How to Create an Azure Virtual Machine
One of the most basic tasks a VMware administrator will perform is deploying a virtual machine. Whether it is creating a VM from scratch or using a template, we’ve all worked through the wizard.
As I dig deeper into Azure I can’t help but bring my experience with vSphere along with me. The Azure Resource Manger is a very different experience from the vSphere Web Client but there also quite a few similarities. I invite you to join me as I walk through the creation of an Azure Virtual machine.
The basic deployment of an Azure Virtual Machine starts at https://portal.azure.com. This leads you to the Azure Resource Manager (aka ARM) dashboard, the launching pad for all of Microsoft’s ARM services. Once you’re logged in, click on Virtual Machines in the left navigation blade.
After you click into the Virtual Machine service, click the Add button to add a new Virtual Machine.
This opens the Azure virtual machine creation wizard. The navigation system is called a blade. These blades take you through the process of creating the virtual machine.
the first blade that opens is the Azure Marketplace. You can choose an operating system or a partner created image here. You can think of this as you vSphere content library or folder of templates.
To continue through this tutorial click Windows Server
Another blade opens. This blade gives you many options for the version of Windows Server available to deploy. Choose Windows Server 2016 Datacenter
After choosing the operating system version you choose a deployment model. There are two deployment models: Resource Manager and Classic. There are many differences between the two models, though I’ll keep it brief in the interest of time. Basically, Resource Manager allows for grouping resources with the same lifecycle with Resource Groups. You can delete, delegate access with Role Based Access Control, and separate your bill via Resource group.
Azure is encouraging everyone to use Resource Manager so we will choose that.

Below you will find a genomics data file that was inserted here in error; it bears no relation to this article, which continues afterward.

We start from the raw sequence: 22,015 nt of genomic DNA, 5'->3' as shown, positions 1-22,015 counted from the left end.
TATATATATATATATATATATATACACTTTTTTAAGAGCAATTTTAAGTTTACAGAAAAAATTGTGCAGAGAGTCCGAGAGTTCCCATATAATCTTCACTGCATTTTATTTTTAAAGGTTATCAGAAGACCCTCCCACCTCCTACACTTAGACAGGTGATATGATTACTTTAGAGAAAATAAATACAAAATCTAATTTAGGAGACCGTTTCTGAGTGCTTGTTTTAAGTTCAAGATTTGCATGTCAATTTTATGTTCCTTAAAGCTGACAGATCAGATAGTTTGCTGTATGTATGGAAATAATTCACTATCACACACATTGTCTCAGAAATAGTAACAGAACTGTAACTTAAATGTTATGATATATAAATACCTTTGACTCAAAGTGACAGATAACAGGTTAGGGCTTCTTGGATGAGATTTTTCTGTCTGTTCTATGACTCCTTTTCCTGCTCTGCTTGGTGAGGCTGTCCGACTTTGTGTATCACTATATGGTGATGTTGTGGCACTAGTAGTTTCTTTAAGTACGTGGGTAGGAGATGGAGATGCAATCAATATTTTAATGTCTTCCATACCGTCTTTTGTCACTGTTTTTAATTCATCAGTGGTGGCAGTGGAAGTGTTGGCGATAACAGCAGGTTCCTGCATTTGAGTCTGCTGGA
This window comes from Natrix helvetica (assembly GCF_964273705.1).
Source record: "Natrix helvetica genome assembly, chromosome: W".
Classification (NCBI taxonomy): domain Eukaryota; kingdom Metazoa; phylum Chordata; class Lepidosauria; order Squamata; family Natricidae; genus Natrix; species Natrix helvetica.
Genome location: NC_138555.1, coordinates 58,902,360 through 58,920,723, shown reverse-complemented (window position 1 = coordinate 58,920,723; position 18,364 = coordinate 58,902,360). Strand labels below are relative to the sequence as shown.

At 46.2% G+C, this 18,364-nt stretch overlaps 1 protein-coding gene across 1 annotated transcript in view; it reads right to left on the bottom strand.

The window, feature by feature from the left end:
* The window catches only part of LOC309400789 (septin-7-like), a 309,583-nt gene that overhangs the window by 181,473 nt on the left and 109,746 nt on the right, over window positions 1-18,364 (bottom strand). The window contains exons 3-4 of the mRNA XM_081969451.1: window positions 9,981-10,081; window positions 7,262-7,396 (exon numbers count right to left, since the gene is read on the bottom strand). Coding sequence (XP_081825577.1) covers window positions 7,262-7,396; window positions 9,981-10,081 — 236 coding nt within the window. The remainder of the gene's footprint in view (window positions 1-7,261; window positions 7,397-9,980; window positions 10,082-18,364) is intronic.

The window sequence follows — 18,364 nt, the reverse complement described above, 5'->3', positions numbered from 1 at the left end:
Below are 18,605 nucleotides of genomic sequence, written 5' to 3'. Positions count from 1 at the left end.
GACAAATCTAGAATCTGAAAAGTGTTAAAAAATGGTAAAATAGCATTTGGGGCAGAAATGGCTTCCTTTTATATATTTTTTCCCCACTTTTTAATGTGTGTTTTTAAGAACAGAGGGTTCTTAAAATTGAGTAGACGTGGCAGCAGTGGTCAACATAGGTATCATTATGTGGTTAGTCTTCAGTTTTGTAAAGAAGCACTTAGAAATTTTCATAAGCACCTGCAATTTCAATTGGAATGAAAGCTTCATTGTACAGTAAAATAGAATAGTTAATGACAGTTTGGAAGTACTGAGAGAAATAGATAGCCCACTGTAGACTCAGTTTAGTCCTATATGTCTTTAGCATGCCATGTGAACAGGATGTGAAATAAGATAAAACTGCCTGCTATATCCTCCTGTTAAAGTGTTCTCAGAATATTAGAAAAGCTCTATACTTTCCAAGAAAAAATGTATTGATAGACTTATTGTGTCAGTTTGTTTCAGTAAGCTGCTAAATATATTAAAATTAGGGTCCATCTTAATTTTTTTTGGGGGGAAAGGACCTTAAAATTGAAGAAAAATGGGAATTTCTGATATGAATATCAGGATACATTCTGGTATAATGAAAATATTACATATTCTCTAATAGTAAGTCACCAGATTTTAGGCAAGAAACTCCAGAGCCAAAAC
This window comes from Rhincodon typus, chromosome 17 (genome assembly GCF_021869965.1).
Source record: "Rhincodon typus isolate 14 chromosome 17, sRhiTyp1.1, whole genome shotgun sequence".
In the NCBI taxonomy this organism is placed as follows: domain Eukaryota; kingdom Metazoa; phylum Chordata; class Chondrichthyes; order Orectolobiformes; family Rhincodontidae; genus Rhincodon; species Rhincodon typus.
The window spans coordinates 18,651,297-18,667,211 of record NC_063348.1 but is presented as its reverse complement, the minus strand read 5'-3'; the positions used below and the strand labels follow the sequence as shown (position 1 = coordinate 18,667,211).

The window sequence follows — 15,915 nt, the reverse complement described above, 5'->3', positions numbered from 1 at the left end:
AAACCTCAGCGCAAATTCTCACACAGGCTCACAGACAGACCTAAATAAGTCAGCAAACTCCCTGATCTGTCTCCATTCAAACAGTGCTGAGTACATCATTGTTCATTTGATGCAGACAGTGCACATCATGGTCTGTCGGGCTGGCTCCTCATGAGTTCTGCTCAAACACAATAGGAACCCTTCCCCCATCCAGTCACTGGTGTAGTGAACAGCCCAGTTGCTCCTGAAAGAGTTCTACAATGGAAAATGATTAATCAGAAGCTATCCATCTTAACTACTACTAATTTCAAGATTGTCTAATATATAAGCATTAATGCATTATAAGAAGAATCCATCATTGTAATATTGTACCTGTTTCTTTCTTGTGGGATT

Now it’s time to start creating our virtual machine. The first blade we encounter allows us to set the basic details of our machine. I will set up this machine as if I had a brand new account with nothing created aside from the subscription. Check out my Azure resources post if you still need to set up a subscription. You can redeem the free trial or the Visual Studio Essentials credit mentioned in that article.
In this example I choose HDD as my VM disk type. You can also choose SSD but this affects your options for VM sizing and price.
I chose to create a new resource group for this example. If this VM was part of a bigger project or application We could choose an existing resource group.
After hitting OK another blade opens. This blade allows you to choose a size for the virtual machine. If you’re a VMware administrator new to cloud, this will be an odd concept. When I make a VM in vSphere I can add any combination of cores and RAM. In Azure you must choose from a number of predetermined VM sizes. Not only do these sizes impact CPU and RAM but also the maximum number of extra data disks that can be attached.
When the blade loads it only shows you three Recommended VM sizes. If the price and configuration of these machines are acceptable, feel free to click one. I felt it was very expensive so I clicked View All.